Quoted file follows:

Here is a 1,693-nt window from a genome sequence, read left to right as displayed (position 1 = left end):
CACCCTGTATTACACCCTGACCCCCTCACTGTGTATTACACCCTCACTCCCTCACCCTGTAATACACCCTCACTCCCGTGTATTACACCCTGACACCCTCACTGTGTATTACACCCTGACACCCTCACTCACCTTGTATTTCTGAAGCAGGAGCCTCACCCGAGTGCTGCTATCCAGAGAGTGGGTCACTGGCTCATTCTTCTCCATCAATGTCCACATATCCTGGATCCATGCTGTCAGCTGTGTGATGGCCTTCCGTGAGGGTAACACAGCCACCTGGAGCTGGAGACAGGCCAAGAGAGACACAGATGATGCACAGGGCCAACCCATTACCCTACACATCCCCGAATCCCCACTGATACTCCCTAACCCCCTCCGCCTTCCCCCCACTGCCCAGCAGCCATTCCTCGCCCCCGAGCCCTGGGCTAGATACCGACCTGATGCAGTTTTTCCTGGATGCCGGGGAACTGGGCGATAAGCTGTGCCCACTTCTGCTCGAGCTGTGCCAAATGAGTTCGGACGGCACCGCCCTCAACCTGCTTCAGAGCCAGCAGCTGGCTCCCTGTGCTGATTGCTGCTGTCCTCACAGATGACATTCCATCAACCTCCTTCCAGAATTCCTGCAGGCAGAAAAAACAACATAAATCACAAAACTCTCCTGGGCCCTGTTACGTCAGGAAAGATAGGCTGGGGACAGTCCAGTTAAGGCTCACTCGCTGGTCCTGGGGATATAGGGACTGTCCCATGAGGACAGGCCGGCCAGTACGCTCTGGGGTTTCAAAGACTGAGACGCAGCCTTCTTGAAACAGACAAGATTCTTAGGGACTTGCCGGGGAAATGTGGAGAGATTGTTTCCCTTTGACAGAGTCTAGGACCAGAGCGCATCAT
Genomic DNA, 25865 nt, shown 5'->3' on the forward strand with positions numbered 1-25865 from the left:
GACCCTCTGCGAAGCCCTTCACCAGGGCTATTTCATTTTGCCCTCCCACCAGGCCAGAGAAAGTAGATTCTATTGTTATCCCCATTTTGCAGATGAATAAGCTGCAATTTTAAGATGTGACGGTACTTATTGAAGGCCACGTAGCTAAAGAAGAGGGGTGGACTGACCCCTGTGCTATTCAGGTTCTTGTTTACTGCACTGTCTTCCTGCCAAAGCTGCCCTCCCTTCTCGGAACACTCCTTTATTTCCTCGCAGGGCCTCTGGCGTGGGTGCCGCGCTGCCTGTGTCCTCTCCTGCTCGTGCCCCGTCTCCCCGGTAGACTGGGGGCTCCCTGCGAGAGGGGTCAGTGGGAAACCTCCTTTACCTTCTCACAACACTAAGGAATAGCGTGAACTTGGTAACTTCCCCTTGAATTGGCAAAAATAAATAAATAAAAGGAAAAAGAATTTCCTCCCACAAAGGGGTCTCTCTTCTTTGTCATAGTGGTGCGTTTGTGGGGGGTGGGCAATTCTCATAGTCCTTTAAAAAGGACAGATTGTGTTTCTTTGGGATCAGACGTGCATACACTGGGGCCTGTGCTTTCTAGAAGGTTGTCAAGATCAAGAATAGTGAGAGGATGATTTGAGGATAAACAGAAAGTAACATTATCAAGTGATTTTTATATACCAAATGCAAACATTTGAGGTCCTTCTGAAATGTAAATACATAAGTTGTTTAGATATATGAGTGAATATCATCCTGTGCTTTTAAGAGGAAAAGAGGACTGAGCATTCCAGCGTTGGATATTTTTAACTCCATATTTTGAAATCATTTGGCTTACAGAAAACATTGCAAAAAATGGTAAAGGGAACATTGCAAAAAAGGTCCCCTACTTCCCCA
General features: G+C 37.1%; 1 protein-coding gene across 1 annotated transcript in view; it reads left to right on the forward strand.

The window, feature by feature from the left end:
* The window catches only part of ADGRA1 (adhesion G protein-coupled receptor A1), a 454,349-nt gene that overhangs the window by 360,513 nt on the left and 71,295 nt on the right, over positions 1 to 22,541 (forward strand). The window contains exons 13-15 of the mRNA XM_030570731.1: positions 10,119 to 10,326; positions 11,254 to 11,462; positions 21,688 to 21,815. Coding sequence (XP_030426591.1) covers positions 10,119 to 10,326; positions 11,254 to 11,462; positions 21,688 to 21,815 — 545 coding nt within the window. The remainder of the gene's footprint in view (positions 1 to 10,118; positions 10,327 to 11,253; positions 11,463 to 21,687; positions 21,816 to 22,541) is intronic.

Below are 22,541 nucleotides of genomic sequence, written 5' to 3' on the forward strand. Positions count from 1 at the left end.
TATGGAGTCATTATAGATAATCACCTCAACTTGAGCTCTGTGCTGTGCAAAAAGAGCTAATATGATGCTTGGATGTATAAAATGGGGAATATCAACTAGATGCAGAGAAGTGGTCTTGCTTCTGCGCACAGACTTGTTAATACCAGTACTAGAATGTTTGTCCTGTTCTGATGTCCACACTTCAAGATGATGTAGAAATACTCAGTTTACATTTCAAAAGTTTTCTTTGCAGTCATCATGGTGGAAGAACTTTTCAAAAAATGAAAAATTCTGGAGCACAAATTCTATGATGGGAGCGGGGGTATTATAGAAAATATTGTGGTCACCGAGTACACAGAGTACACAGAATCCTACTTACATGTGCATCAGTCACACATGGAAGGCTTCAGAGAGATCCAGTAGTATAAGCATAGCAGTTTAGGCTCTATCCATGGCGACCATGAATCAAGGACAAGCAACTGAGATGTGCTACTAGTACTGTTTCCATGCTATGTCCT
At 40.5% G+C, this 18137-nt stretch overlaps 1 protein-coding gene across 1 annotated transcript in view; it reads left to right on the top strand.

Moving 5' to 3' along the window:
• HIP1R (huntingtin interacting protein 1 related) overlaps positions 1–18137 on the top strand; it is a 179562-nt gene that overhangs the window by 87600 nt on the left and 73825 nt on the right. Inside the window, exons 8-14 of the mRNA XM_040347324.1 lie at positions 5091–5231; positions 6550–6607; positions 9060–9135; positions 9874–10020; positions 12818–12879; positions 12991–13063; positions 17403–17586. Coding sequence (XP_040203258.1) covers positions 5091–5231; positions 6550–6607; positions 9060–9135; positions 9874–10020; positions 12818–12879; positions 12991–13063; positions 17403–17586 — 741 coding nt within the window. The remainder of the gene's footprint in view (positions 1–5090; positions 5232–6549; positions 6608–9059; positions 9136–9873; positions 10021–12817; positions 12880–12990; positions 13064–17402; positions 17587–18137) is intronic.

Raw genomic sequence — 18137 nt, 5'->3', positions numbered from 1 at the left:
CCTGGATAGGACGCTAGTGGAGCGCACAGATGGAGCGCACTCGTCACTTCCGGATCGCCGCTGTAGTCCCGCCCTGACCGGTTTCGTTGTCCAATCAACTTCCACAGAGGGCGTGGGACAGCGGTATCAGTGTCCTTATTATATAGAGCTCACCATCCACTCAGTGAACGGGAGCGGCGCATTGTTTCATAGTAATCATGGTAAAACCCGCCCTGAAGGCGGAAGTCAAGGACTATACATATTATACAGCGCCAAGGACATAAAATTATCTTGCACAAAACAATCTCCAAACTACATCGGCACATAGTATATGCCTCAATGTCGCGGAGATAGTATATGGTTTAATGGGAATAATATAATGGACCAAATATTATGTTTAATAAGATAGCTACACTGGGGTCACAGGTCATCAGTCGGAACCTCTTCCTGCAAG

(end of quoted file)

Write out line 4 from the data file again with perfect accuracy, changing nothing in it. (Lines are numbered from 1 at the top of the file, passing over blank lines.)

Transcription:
GACCCTCTGCGAAGCCCTTCACCAGGGCTATTTCATTTTGCCCTCCCACCAGGCCAGAGAAAGTAGATTCTATTGTTATCCCCATTTTGCAGATGAATAAGCTGCAATTTTAAGATGTGACGGTACTTATTGAAGGCCACGTAGCTAAAGAAGAGGGGTGGACTGACCCCTGTGCTATTCAGGTTCTTGTTTACTGCACTGTCTTCCTGCCAAAGCTGCCCTCCCTTCTCGGAACACTCCTTTATTTCCTCGCAGGGCCTCTGGCGTGGGTGCCGCGCTGCCTGTGTCCTCTCCTGCTCGTGCCCCGTCTCCCCGGTAGACTGGGGGCTCCCTGCGAGAGGGGTCAGTGGGAAACCTCCTTTACCTTCTCACAACACTAAGGAATAGCGTGAACTTGGTAACTTCCCCTTGAATTGGCAAAAATAAATAAATAAAAGGAAAAAGAATTTCCTCCCACAAAGGGGTCTCTCTTCTTTGTCATAGTGGTGCGTTTGTGGGGGGTGGGCAATTCTCATAGTCCTTTAAAAAGGACAGATTGTGTTTCTTTGGGATCAGACGTGCATACACTGGGGCCTGTGCTTTCTAGAAGGTTGTCAAGATCAAGAATAGTGAGAGGATGATTTGAGGATAAACAGAAAGTAACATTATCAAGTGATTTTTATATACCAAATGCAAACATTTGAGGTCCTTCTGAAATGTAAATACATAAGTTGTTTAGATATATGAGTGAATATCATCCTGTGCTTTTAAGAGGAAAAGAGGACTGAGCATTCCAGCGTTGGATATTTTTAACTCCATATTTTGAAATCATTTGGCTTACAGAAAACATTGCAAAAAATGGTAAAGGGAACATTGCAAAAAAGGTCCCCTACTTCCCCA